3. Bean curd sheet rolls 

Image credit: Kake

This one is actually one of my favourite dim sum dishes! Basically, it’s meat paste (usually pork, shrimp, or both) rolled up tightly in bean curd sheets. There are actually two different varieties too: pan-fried or steamed, and topped with a modest layer of flavourful broth. 

Personally, I prefer the steamed version because it’s much more flavourful. Plus, the added bonus of the broth just adds a different dimension to the taste. That being said, the fried version is also a blessing on the palette. In times like these, I call upon the great wisdom of the dim sum elders and simply say, “just get one of each”! 

4. Fried spring rolls

Of course, there are also fried dim sum dishes that I practically simp for. One of those is fried spring rolls. There are multiple versions where there are different types of fillings but my favourite is actually the vegan/vegetarian version. It’s much lighter on the palette and super crunchy! 

These are usually served with a savoury dipping sauce (I want to say it’s Worchester sauce but I’m not too sure). Just the sound of the crunchy spring rolls breaking up as you bite down on it is enough to make my mouth water!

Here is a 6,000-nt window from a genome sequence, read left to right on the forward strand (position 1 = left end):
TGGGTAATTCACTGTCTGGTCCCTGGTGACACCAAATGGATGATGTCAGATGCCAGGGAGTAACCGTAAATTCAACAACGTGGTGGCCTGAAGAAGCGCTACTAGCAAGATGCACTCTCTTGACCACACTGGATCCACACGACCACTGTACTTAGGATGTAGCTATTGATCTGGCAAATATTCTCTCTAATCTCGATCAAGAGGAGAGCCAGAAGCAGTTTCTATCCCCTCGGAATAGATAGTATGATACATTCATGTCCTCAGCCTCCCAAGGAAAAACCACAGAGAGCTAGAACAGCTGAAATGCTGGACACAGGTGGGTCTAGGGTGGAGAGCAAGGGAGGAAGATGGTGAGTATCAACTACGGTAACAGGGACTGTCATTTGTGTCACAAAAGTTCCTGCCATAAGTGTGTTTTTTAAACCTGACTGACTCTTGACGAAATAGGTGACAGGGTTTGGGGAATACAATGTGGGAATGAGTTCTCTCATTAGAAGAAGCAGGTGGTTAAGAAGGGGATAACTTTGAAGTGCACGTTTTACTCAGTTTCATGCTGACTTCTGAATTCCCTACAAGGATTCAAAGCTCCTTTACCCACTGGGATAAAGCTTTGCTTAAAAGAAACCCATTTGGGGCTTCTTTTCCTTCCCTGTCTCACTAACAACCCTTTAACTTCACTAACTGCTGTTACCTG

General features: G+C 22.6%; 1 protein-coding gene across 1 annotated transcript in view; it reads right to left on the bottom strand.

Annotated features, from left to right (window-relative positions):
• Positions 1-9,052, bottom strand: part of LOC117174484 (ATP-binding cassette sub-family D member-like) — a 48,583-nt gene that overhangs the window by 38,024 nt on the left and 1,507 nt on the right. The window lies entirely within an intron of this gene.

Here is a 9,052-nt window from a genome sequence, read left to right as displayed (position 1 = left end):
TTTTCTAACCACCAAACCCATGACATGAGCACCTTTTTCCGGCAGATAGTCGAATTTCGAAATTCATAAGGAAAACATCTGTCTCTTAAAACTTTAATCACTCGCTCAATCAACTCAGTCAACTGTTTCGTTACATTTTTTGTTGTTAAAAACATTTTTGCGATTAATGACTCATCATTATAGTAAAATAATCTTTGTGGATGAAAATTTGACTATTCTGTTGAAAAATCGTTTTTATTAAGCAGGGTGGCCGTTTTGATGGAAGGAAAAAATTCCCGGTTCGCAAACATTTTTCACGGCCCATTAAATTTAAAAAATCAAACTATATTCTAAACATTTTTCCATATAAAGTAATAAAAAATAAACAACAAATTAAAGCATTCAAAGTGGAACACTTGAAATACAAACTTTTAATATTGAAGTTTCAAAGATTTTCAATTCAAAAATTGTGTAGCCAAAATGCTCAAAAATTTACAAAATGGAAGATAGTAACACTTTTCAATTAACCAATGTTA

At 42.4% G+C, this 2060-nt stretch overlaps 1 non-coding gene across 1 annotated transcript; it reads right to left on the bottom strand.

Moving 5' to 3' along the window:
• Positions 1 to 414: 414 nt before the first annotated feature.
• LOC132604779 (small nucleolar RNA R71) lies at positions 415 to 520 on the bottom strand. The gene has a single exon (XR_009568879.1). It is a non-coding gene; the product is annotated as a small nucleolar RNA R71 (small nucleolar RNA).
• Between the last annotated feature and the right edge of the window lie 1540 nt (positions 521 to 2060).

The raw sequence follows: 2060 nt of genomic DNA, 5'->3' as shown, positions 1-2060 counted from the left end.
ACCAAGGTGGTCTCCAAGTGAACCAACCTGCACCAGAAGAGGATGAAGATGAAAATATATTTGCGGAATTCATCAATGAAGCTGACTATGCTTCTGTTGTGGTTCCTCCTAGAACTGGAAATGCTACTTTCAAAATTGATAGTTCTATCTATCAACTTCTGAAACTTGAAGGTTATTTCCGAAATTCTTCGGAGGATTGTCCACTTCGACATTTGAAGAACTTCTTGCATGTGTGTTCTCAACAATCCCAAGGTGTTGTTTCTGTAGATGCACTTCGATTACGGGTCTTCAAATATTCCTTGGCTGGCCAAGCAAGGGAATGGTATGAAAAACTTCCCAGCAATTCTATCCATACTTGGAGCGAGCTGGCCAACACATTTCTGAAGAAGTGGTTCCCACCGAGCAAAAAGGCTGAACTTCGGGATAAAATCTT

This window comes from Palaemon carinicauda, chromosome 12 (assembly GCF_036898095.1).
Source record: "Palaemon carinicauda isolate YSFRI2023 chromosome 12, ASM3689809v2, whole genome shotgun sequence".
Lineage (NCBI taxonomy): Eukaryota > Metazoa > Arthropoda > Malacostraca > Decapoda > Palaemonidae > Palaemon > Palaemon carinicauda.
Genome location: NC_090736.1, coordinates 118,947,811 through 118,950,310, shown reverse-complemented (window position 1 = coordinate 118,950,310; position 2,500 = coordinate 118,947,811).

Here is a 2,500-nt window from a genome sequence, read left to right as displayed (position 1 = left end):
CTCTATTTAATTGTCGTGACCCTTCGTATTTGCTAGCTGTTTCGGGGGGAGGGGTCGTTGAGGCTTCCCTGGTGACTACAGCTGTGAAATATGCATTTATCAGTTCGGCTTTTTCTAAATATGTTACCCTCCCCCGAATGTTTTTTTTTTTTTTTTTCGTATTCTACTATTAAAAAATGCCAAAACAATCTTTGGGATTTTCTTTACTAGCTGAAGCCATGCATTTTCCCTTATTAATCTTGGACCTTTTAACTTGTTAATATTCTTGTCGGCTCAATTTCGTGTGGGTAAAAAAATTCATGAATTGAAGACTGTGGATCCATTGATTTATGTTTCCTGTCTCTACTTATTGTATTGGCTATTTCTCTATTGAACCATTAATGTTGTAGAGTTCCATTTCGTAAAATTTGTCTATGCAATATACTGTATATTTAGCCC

5. Steamed sponge cake

Image credit: Alpha

If you’re craving something sweet for your dim sum, this is the one “dessert” that I highly recommend. This sweet sponge cake is usually made with brown sugar, flour, milk, and eggs. It’s extremely fluffy and light on the palette and makes for the perfect way to end your dim sum feast. 

Fun fact: This steamed sponge cake is known as “ma lai gou” in Cantonese, which translates to Malay cake. Not many people know this but this dim sum dish actually made its way to Hong Kong from Malaysia! That’s because the original recipe was made in Malaysia by Cantonese chefs after being influenced by the British, who then brought it to Hong Kong which was, at that time, another one of their colonies. 

6. Custard buns

Image credit: W&T記事簿

Another one of my favourites! Even though custard buns have been around for awhile, it’s only recently when they’ve started gaining popularity. It’s because many dim sum shops now sell these custard buns in various shapes and sizes, including in buns that resemble little piglets. These led to a lot of social media hype and thus the dish blew up in popularity. 

This sweet bun contains liquidy custard that sometimes also contains salted egg yolks. Each bite is sweet and savoury and contains mouthfuls of oozing custard. Be warned: these custard buns look small but they pack plenty of calories (for obvious reasons), so do watch how many of them you eat!